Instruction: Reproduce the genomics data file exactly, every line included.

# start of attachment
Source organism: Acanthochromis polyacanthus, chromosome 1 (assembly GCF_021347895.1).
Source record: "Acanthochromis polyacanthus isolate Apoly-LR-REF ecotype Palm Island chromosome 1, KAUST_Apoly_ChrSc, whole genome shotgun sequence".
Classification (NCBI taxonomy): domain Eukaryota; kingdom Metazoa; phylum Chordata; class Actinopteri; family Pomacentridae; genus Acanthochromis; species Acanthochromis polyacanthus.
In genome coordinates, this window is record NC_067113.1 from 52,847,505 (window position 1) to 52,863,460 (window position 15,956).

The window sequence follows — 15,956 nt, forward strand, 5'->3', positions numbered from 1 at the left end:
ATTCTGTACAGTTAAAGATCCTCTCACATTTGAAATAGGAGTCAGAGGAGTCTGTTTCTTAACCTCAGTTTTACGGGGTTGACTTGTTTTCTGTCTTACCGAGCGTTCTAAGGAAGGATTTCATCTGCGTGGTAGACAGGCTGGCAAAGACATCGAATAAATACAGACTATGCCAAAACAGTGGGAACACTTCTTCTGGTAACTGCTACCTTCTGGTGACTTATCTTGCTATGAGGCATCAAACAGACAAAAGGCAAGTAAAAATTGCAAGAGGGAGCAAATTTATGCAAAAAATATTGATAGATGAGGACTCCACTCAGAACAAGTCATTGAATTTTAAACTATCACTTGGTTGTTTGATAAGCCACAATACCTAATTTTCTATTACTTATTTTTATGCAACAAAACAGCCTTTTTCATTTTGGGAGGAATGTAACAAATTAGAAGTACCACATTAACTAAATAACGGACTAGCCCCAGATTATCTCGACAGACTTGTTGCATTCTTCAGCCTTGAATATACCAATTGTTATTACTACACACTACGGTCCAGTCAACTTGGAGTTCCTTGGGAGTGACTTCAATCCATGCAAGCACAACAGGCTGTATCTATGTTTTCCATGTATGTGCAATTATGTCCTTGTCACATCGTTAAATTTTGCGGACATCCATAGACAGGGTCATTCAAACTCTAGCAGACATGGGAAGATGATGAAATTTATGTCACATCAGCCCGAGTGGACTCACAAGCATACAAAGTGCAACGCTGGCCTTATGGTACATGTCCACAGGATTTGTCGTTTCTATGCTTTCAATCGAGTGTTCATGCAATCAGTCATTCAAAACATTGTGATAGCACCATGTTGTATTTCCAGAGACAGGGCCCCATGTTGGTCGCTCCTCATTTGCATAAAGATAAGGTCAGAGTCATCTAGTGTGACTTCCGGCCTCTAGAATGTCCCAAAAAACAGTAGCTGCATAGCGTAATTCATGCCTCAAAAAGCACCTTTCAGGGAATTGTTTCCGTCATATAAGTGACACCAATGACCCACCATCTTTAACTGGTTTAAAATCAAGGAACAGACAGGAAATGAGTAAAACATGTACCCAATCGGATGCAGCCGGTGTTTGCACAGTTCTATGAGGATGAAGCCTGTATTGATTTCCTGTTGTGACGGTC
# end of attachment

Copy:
Source organism: Acanthochromis polyacanthus, chromosome 1 (assembly GCF_021347895.1).
Source record: "Acanthochromis polyacanthus isolate Apoly-LR-REF ecotype Palm Island chromosome 1, KAUST_Apoly_ChrSc, whole genome shotgun sequence".
Classification (NCBI taxonomy): domain Eukaryota; kingdom Metazoa; phylum Chordata; class Actinopteri; family Pomacentridae; genus Acanthochromis; species Acanthochromis polyacanthus.
In genome coordinates, this window is record NC_067113.1 from 52,847,505 (window position 1) to 52,863,460 (window position 15,956).

The window sequence follows — 15,956 nt, forward strand, 5'->3', positions numbered from 1 at the left end:
ATTCTGTACAGTTAAAGATCCTCTCACATTTGAAATAGGAGTCAGAGGAGTCTGTTTCTTAACCTCAGTTTTACGGGGTTGACTTGTTTTCTGTCTTACCGAGCGTTCTAAGGAAGGATTTCATCTGCGTGGTAGACAGGCTGGCAAAGACATCGAATAAATACAGACTATGCCAAAACAGTGGGAACACTTCTTCTGGTAACTGCTACCTTCTGGTGACTTATCTTGCTATGAGGCATCAAACAGACAAAAGGCAAGTAAAAATTGCAAGAGGGAGCAAATTTATGCAAAAAATATTGATAGATGAGGACTCCACTCAGAACAAGTCATTGAATTTTAAACTATCACTTGGTTGTTTGATAAGCCACAATACCTAATTTTCTATTACTTATTTTTATGCAACAAAACAGCCTTTTTCATTTTGGGAGGAATGTAACAAATTAGAAGTACCACATTAACTAAATAACGGACTAGCCCCAGATTATCTCGACAGACTTGTTGCATTCTTCAGCCTTGAATATACCAATTGTTATTACTACACACTACGGTCCAGTCAACTTGGAGTTCCTTGGGAGTGACTTCAATCCATGCAAGCACAACAGGCTGTATCTATGTTTTCCATGTATGTGCAATTATGTCCTTGTCACATCGTTAAATTTTGCGGACATCCATAGACAGGGTCATTCAAACTCTAGCAGACATGGGAAGATGATGAAATTTATGTCACATCAGCCCGAGTGGACTCACAAGCATACAAAGTGCAACGCTGGCCTTATGGTACATGTCCACAGGATTTGTCGTTTCTATGCTTTCAATCGAGTGTTCATGCAATCAGTCATTCAAAACATTGTGATAGCACCATGTTGTATTTCCAGAGACAGGGCCCCATGTTGGTCGCTCCTCATTTGCATAAAGATAAGGTCAGAGTCATCTAGTGTGACTTCCGGCCTCTAGAATGTCCCAAAAAACAGTAGCTGCATAGCGTAATTCATGCCTCAAAAAGCACCTTTCAGGGAATTGTTTCCGTCATATAAGTGACACCAATGACCCACCATCTTTAACTGGTTTAAAATCAAGGAACAGACAGGAAATGAGTAAAACATGTACCCAATCGGATGCAGCCGGTGTTTGCACAGTTCTATGAGGATGAAGCCTGTATTGATTTCCTGTTGTGACGGTC